These aren't excuses, but they are reasons.  No one was outright hostile to you from what I saw, but by the same token, very few were very constructive or open minded in their feedback either, which is an unfortunately common occurrence on this forum these days.
Particularly knowing now how nervous you were about posting here, and how worried you had become over the lack of interest in other communities, I feel it appropriate to extend this apology on behalf of the community.


But moving on from that, I would like to thank you sincerely for being open to fixing things and sticking with it.  We have a handful of developers who like you, decided to really dig into the accessibility options and try out a screen reader for them selves, and much to the appreciation of the community, they have become great examples to others by doing so.
Maybe it shouldn't be surprising coming from someone in the academic field, but the speed at which you grasped the importance of a continual commitment to accessibility through periodic testing and fixing was still impressive to me.  Maybe it speaks to the unfortunate state of things within the development sphere that such a thing stood out to me, but regardless I want to show my appreciation for it.


Your community copy pool system is also quite generous, not to mention interesting from a conceptual point of view.  I'm lucky enough that I don't need to take advantage of it my self, but I've been on the other side of the fence several times in my life and can tell you how much that would mean to me.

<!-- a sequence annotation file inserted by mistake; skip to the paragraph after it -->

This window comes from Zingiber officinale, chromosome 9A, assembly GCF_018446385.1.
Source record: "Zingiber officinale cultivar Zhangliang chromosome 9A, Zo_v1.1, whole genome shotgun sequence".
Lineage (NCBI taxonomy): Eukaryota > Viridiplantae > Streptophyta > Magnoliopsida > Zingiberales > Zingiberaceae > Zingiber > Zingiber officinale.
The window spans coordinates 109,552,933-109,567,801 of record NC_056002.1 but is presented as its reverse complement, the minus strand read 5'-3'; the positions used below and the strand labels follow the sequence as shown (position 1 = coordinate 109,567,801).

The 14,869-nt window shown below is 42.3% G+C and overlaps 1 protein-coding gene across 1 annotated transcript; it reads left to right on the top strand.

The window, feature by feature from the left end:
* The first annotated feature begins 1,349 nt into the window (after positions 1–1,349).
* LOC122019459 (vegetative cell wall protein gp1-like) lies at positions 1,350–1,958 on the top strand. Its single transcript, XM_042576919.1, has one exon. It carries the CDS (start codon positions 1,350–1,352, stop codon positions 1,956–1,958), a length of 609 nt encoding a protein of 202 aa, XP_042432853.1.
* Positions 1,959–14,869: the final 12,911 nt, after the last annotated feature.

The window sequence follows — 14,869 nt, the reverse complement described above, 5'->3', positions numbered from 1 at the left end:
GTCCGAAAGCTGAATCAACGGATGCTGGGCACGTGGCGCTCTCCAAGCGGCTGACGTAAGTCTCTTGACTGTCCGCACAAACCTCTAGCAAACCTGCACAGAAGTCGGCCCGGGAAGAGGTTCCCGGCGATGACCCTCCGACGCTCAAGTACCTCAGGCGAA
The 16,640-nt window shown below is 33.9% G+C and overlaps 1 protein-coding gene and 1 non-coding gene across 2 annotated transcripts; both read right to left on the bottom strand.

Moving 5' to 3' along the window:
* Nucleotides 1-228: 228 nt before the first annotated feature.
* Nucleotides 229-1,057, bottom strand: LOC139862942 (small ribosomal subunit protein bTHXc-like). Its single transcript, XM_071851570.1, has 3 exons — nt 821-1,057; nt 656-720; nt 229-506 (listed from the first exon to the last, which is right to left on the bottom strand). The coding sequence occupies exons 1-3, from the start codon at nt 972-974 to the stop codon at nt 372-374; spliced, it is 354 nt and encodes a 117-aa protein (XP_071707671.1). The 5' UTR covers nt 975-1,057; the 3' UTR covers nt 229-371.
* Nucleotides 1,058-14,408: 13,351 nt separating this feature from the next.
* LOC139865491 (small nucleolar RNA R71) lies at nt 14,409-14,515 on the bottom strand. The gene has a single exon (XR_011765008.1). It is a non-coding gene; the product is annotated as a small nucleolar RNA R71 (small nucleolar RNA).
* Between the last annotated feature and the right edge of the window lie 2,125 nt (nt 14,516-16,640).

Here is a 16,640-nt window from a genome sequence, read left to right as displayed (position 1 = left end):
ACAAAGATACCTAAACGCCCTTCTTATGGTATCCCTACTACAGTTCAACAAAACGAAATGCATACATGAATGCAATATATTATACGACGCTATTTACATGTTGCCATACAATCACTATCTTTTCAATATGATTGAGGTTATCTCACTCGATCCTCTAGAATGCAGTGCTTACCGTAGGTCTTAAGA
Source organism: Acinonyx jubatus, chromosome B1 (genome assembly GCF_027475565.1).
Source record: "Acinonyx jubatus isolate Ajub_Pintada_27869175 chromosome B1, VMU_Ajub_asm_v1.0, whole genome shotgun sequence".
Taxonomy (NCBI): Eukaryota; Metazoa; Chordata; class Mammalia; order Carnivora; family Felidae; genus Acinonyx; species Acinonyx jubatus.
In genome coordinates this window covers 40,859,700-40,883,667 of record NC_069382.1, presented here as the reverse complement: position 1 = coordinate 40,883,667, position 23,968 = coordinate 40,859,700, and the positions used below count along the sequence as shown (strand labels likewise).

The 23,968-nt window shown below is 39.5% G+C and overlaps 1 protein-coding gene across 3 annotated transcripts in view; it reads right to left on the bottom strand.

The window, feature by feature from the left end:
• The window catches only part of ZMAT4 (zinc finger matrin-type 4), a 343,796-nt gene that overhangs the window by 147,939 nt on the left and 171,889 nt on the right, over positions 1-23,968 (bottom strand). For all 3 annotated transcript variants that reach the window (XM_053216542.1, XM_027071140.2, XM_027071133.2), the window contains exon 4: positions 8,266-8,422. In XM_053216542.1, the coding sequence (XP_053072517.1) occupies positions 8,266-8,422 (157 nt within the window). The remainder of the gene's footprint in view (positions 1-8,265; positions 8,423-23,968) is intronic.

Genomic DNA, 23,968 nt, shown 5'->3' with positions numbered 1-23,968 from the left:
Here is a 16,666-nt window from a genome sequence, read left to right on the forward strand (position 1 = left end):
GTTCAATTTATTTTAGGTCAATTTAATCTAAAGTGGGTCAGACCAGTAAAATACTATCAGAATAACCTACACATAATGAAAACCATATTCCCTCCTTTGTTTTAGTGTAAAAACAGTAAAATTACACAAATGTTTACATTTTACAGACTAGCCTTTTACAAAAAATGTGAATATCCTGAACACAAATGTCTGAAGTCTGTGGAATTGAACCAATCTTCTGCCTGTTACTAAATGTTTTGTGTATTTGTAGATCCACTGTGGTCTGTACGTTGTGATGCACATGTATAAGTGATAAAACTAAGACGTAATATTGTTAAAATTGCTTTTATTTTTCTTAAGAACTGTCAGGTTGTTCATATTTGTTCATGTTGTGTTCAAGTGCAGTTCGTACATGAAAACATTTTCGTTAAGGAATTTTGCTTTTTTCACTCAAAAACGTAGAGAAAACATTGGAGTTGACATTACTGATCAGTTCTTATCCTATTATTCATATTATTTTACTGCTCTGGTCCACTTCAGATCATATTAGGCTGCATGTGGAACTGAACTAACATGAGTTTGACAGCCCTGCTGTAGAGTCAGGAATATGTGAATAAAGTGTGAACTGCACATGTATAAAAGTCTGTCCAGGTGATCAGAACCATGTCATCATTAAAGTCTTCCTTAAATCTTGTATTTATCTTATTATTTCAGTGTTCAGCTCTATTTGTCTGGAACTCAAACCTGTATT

Thumbs up +2

2020-07-09 19:53:17

@defender: I didn't fully understand the ubiquity of social isolation or how this forum is such an outlet until now. Thank you so much for your insight and taking the time to explain that to me.

My accessibility journey as a developer is likely a common one. I'm privileged to have never needed it or been shown its importance, so it was easy to be ignorant. It wasn't until I developed a site for a public institution and learned of their legal obligations to accessibility that I concluded the web is for everyone. I felt shame when I learned how inaccessible my work had been. To never repeat those mistakes I adopted an accessibility-first mindset and advocated for better policies at my workplace. But there is always more to learn and improve.

Ultimately I'm sorry that you felt the need to apologize for the forum. I'm grateful for all the responses here. Even when folks disliked my art, they were not attacks. This experience is exactly what I needed to understand and affirm my commitment to this community. Cheers!

2020-07-22 14:33:10

Hi,
I purchased the game from Itch yesterday.